6. Symptoms may increase with changes in Hormones

This is still being studied so the information found on it is vague and inconclusive. Many women with ADHD diagnoses are finding it helpful to increase their medications right before their cycles start because of the increase of symptoms occurring for them at this time. This suggests estrogen may have an effect on their ability to manage the condition with the changes in hormones that occur within their body. 

I know I get headaches at ovulation and a few days before my cycle starts. Also at this time, I suffer from extreme emotions and a super fuzzy foggy brain. Looking back I can almost pinpoint my outrageous anger and downhill spiral of self-esteem with the onset of puberty. I will be watching my daughter very closely with this in mind as we navigate through it when it is her time.

All in all, If any of the behaviors resonate with you, they may be signs you are suffering from the effects of shame and low self-worth and perhaps should consider the possibility that you may be someone with undiagnosed ADHD. The diagnosis was key in understanding the difference in my reaction to things being internalized causing me to feel unloveable. Early diagnosis for children is key to curbing these consequences from spiral as a result.

Just by being aware we can start to curb it and stop the downward spiral so many children with ADHD fall into as I did. Awareness is the crucial first step to learning that the condition is not who they are. Educating and connecting with those we love can shed light on areas where we need the most support in regaining what has been lost over the years and give you a better understanding of how to best advocate for yourself.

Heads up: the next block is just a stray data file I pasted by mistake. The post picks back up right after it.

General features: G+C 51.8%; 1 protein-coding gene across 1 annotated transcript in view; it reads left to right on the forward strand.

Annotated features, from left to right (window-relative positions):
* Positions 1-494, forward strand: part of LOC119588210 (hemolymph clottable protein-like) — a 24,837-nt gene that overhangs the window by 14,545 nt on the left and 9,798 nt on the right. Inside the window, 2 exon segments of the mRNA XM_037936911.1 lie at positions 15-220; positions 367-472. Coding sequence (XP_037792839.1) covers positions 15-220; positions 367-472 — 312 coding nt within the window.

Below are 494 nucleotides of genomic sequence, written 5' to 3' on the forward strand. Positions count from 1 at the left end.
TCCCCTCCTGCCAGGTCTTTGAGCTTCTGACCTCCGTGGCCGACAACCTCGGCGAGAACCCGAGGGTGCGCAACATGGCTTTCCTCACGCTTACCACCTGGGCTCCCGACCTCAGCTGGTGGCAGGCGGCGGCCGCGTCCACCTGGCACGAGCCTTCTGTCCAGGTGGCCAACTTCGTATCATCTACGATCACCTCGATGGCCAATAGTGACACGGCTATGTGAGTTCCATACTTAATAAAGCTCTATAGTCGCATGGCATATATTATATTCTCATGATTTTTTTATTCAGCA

It will require consistency, a lot of patience, and love to raise that self-worth. There are supports available whether it be talking to your doctor about starting medication, finding a support group for an ADHD coach to help you build yourself back up.

Mother of four. Nature lover, Gardener, crafter, and certified soul coach.

No Saves yet. Share it with your friends.

Write Your Diary

Get Free Access To Our Publishing Resources

Independent creators, thought-leaders, experts and individuals with unique perspectives use our free publishing tools to express themselves and create new ideas.

Start Writing